I keep running into the same temporary roadblock: I know just how I want the book to begin, but the best words to present it are playing hide-and-seek with my brain. I’ll get it, but it’s going to take three or four tries, at least.
Witchery was that way. After I’d written the entire book I tried at least half a dozen beginnings before I had it satisfactory. Saving Atlantis was the same: took me many tries to get the beginning the way I wanted it. Prophecy of Honor, on the other hand, gave me no such trouble.
I’m also writing an erotic short story. I wrote about erotica two years ago, in July of 2019. I’ve published several of those things since, and have a fairly decent “following” of readers. I find it helps when I’m really in the mood to write, and have the time, that if the serious work is giving me trouble I can go to the erotic story and work on that. Sometimes one part on one of the WIPs (works in progress) will spark an idea or a solution for the other.
I’ve submitted two stories to publishers this week. One is a new one I finished a couple of weeks ago but had not yet submitted anywhere, titled “Will Not Yield.” It’s an odd piece that doesn’t really fit anywhere. It’s fantasy historical fiction—something like it might have happened sometime in Eurasia hundreds of years ago.
The other story is a reprint, “Guidelines,” to an Australian magazine that wants fantasy and science fiction.
My wife’s health changes gradually—very gradually, but it seems, inexorably—for the worse. It seems like every week she’s a bit more in pain and bit more immobile than the week before. Nothing to be done.
Her younger brother is worse off. He had triple by-pass surgery days ago and expects to die. The rest of the family, from what I can gather third hand through my wife’s conversations with her sister, seems to have no expectations one way or the other. We may have to fly to Colorado on short notice. Neither of us has the REAL ID driver’s license and I can’t find our birth certificates. We had them a few years ago when we went to Florida, but now I can’t find them. I haven’t quit looking yet, but I’ve eliminated all the places they should be.
I finished Stephen King’s novel, Cell. It’s okay, but not much more than that, from my POV. I’ll give it to the library here in a week or two and if you want to try it out, it’ll be there. I’ve taken up an old paperback, Bran Mac Morn by Robert E. Howard. Howard is the creator of Conan, and Kull, Solomon Kane, and others. Next up will be a re-read of…something. Don’t know what, yet.
Another thing concerning reading: While exploring possible publishers for my short stories, I found this: June Statistics - by palisatrium - Short Story (substack.com). When you get to that site, scroll down to “Free Online Short Stories”. There are some real gems there by excellent authors, like Hemingway, Harlan Ellison, Rudyard Kipling, Jack London, Edgar Allen Poe, and others. Excellent short stories, some of them classics.
One of those stories, “Flowers for Algernon” was adapted to a film titled “Charly.” Actor Cliff Robertson won an Academy Award for the picture.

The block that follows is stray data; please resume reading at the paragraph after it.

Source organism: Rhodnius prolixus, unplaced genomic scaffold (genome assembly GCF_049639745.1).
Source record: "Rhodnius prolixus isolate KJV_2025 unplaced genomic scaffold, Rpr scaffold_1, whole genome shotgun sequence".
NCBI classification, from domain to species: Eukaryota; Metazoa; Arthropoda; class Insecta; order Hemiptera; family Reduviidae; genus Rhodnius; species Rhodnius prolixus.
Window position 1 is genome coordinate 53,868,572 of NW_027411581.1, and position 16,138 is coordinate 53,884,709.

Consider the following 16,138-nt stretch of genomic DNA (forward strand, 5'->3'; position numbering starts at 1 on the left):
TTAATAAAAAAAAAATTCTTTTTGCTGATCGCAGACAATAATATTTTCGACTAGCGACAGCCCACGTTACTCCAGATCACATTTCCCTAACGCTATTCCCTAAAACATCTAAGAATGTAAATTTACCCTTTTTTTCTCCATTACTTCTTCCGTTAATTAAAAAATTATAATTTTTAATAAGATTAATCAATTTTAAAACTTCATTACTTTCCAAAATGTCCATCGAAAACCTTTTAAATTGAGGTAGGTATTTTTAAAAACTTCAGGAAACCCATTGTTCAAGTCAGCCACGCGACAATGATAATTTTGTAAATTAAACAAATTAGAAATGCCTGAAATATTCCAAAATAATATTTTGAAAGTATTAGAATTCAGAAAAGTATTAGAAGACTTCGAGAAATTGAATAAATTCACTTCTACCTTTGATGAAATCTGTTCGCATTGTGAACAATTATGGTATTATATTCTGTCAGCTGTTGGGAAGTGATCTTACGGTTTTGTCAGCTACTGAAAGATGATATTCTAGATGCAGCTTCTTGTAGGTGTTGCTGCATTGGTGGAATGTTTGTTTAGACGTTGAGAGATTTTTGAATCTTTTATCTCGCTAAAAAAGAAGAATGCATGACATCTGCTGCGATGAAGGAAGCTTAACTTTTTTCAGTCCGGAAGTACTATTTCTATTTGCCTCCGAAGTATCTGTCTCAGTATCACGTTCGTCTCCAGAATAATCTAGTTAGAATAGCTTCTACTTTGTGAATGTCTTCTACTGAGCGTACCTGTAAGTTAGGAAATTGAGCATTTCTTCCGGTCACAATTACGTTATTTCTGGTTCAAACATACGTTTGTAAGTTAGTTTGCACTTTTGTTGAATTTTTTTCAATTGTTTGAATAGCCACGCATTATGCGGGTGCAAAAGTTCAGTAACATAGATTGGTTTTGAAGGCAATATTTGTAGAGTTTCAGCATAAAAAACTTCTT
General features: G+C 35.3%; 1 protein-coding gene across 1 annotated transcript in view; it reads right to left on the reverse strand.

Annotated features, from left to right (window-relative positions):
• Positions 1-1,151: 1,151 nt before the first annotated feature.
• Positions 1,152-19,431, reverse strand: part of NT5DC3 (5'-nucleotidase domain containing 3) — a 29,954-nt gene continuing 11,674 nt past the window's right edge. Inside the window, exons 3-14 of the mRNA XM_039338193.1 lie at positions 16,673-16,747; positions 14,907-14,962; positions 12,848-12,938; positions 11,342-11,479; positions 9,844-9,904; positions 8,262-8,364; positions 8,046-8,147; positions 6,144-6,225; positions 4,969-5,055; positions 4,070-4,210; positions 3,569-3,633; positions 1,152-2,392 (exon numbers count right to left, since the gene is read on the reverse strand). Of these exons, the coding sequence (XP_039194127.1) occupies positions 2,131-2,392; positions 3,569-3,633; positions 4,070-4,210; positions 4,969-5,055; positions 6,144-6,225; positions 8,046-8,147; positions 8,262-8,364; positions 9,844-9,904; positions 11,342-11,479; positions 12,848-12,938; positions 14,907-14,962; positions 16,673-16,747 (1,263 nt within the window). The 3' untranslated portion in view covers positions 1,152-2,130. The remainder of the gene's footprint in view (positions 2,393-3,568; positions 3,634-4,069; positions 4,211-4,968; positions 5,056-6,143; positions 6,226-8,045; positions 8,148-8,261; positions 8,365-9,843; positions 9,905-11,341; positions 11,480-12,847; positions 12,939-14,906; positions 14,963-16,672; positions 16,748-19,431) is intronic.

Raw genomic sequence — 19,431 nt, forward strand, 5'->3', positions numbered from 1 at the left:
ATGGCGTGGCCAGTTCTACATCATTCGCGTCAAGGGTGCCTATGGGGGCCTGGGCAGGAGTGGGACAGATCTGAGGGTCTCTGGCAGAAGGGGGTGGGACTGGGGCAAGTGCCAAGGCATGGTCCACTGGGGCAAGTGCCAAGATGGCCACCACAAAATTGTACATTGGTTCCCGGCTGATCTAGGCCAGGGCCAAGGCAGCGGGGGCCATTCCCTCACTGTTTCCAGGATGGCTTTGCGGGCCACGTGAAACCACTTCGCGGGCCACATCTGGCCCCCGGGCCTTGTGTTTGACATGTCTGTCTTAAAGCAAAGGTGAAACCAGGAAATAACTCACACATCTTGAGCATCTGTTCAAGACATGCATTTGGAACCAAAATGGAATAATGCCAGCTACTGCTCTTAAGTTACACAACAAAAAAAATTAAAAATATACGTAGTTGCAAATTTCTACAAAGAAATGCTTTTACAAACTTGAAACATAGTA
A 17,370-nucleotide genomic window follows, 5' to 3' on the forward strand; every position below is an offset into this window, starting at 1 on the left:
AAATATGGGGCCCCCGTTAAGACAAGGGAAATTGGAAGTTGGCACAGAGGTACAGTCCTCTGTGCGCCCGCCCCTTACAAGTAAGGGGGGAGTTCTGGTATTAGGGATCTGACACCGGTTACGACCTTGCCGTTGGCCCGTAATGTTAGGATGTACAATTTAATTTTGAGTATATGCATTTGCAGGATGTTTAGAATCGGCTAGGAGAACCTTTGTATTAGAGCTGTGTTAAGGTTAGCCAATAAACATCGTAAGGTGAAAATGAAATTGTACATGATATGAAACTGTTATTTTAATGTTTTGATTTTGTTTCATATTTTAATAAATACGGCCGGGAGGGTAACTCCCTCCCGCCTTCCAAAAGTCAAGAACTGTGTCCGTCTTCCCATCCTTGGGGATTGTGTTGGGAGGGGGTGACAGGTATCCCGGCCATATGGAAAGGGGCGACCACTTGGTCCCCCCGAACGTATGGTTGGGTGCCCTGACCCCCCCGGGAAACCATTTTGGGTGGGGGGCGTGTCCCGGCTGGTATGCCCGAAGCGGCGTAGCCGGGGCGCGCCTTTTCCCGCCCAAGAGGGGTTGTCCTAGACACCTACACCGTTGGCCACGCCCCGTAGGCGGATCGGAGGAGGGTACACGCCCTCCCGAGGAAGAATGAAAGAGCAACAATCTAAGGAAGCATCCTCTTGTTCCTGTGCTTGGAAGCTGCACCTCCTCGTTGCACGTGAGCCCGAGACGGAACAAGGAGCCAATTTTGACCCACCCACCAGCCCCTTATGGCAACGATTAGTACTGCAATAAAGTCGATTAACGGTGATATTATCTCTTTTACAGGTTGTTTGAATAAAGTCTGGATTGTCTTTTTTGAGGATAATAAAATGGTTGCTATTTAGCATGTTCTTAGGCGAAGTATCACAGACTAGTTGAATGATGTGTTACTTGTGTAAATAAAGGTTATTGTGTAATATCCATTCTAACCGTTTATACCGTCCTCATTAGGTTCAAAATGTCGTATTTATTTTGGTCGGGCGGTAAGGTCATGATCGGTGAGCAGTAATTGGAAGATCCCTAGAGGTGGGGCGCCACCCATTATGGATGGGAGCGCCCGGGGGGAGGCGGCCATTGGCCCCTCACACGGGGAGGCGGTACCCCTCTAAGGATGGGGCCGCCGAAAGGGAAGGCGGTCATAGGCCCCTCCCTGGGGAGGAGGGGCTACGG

OK, I’ll confess that sometimes I’m absent-minded in a specific way that’s worth a real eye-roll. Three times in the last several years I’ve locked my key in the truck, and every time it’s because of the weather—either raining or snowing. The last time was two days ago, Thursday. When I got to work it was raining hard. So I parked the truck , turned off the headlights, turned off the wipers, brought the umbrella across, opened the car door and concentrated on getting the umbrella open over the open door, then climbed out with my lunch bag and locked and closed the door.
Notice what I didn’t do?
When I got inside and put my hand in my pocket I realized I’d left the key in the ignition. No biggy. I live close enough to work that I would just walk home, get the other key, and get my wife into the other car and she could take me to work.
When I left at noon and walked to the truck to make sure the key was still there, it became a biggy. I hadn’t shut the engine off, either. It had been idling there on that hot day for over six hours.
I decided right then that walking home and driving back (forget getting the wife to drive me) would take too long. I had no idea what kind of shape that engine would be in. Fortunately, one of the managers came back from lunch and very kindly offered to drive me home and back.
Here's the weird thing: The temperature gauge wasn’t even halfway to the H. I expected it to be sitting on the H with a red light flashing. Whew!
I think I’ll keep the extra key in my lunch bag in the future.
One other thing on a totally different subject. You’re probably familiar with straight-leg situps and bent-leg situps. Just by chance I discovered “air-leg” situps.
Sit at the end of your bed, or at the end of an exercise bench, then lie back so you’re lying on the bench with your feet on the floor. Then extend your lower legs out straight so that you’re horizontal, head to toe.
Cross your arms on your chest. Keeping your legs straight, do a situp. Then another and another, as many as you can, all the time keeping your legs horizontal. You’ll find it really gets your mid and upper abs. You can do this any time you have a few minutes right on the end of your bed.
After you get to the point you’re comfortable doing at least ten, you might add a twist to left and right with the situp, to exercise your obliques. Plus, of course, you exercise your quads a little by keeping your lower legs horizontal through the whole set.
And that’s it for this time. As always, please read.